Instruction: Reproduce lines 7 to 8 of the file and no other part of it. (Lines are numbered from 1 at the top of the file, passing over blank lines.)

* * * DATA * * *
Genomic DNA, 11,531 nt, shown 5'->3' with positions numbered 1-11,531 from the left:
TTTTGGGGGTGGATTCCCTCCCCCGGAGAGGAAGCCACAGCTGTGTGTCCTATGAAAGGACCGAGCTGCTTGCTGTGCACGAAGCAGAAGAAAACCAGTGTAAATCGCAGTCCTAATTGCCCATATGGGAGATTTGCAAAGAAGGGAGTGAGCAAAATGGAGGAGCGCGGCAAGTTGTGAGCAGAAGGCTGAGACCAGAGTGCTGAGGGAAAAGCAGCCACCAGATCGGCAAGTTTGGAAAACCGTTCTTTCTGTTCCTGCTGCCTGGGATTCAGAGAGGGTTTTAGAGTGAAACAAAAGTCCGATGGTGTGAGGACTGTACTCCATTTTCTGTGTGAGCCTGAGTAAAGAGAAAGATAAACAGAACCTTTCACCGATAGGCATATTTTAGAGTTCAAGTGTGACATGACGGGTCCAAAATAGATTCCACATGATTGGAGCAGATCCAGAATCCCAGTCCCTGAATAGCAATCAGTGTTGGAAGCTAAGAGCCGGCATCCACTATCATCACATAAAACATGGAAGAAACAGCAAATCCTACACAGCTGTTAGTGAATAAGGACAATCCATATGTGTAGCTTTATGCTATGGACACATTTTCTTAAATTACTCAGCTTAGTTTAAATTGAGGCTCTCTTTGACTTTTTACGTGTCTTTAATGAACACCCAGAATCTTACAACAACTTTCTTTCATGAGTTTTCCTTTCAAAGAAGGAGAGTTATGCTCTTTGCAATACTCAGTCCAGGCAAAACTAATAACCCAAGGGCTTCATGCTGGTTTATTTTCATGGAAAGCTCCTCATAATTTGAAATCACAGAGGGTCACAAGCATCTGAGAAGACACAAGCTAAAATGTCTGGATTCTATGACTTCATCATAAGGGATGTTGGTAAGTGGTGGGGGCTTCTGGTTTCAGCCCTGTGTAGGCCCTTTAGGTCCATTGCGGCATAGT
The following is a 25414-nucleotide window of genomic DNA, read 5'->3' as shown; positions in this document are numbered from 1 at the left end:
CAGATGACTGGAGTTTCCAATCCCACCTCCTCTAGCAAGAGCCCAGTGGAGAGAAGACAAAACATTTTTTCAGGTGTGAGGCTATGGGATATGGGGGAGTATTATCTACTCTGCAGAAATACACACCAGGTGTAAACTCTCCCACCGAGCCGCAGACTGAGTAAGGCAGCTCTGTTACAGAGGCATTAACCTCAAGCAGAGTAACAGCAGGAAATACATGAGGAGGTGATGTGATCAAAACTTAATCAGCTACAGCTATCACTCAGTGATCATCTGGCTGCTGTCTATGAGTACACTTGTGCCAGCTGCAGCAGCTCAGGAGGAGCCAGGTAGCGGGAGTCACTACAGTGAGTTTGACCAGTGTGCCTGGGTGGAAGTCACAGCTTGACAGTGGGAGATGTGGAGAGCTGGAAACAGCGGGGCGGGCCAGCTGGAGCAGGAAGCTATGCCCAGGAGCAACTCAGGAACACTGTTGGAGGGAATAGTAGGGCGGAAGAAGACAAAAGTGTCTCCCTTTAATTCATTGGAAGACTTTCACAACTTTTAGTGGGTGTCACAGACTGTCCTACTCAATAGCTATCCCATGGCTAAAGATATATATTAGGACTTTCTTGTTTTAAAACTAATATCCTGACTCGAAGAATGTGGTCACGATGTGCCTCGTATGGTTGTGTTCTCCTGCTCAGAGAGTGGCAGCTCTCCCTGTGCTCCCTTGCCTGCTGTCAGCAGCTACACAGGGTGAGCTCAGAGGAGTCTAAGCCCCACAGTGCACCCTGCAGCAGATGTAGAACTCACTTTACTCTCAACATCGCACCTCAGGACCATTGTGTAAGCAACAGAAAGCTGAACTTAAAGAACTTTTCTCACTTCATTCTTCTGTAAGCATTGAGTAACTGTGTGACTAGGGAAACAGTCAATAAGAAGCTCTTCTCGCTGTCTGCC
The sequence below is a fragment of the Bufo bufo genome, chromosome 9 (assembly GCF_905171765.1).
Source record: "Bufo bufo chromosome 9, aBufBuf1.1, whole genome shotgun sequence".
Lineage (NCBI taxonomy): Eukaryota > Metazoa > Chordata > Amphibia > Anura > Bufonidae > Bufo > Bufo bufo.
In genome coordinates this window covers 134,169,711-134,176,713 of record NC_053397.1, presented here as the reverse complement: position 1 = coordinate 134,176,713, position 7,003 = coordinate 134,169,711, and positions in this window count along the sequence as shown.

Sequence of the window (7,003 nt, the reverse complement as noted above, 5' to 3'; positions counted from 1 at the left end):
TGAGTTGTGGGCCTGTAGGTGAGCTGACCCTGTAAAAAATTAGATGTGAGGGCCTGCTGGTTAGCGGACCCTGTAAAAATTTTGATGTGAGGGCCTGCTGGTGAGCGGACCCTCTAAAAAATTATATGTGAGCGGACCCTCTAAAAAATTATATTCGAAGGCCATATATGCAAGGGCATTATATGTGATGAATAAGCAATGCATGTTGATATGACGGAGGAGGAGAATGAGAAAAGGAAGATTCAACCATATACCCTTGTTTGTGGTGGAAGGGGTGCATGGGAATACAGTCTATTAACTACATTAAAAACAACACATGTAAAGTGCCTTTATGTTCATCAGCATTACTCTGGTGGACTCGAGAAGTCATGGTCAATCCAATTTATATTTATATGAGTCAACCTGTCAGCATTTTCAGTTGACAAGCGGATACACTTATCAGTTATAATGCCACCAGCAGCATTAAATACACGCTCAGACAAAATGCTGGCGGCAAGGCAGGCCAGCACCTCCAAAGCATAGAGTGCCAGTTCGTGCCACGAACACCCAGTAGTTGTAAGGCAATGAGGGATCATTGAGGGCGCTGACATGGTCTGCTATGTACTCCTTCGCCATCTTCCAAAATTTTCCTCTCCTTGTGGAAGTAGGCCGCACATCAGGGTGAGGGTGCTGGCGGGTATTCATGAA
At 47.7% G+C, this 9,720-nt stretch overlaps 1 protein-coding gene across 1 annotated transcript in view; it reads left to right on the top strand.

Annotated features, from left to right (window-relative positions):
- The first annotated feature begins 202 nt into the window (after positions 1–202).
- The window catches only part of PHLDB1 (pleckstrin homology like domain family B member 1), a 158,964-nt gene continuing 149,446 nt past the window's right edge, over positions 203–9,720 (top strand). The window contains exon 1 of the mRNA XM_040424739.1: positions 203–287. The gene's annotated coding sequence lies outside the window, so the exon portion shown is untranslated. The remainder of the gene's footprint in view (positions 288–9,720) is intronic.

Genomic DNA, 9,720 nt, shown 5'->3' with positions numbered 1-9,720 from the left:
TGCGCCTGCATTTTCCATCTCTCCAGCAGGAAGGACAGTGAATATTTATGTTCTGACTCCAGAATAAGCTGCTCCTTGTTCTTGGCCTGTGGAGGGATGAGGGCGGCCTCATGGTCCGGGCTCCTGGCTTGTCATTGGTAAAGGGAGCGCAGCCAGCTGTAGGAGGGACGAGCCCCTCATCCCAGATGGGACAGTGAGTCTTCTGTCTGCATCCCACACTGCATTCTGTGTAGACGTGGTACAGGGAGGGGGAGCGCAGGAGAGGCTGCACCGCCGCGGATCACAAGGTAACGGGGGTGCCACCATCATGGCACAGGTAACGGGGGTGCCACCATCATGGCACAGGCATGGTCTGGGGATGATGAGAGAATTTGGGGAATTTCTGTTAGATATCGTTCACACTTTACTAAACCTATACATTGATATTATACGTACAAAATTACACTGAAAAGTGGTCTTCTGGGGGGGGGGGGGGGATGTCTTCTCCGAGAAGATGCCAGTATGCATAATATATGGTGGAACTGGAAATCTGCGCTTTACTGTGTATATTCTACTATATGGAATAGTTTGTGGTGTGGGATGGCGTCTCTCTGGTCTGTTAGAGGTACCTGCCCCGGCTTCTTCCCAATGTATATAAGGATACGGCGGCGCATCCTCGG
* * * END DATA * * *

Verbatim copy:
Lineage (NCBI taxonomy): Eukaryota > Metazoa > Chordata > Amphibia > Anura > Bufonidae > Bufo > Bufo bufo.
In genome coordinates this window covers 134,169,711-134,176,713 of record NC_053397.1, presented here as the reverse complement: position 1 = coordinate 134,176,713, position 7,003 = coordinate 134,169,711, and positions in this window count along the sequence as shown.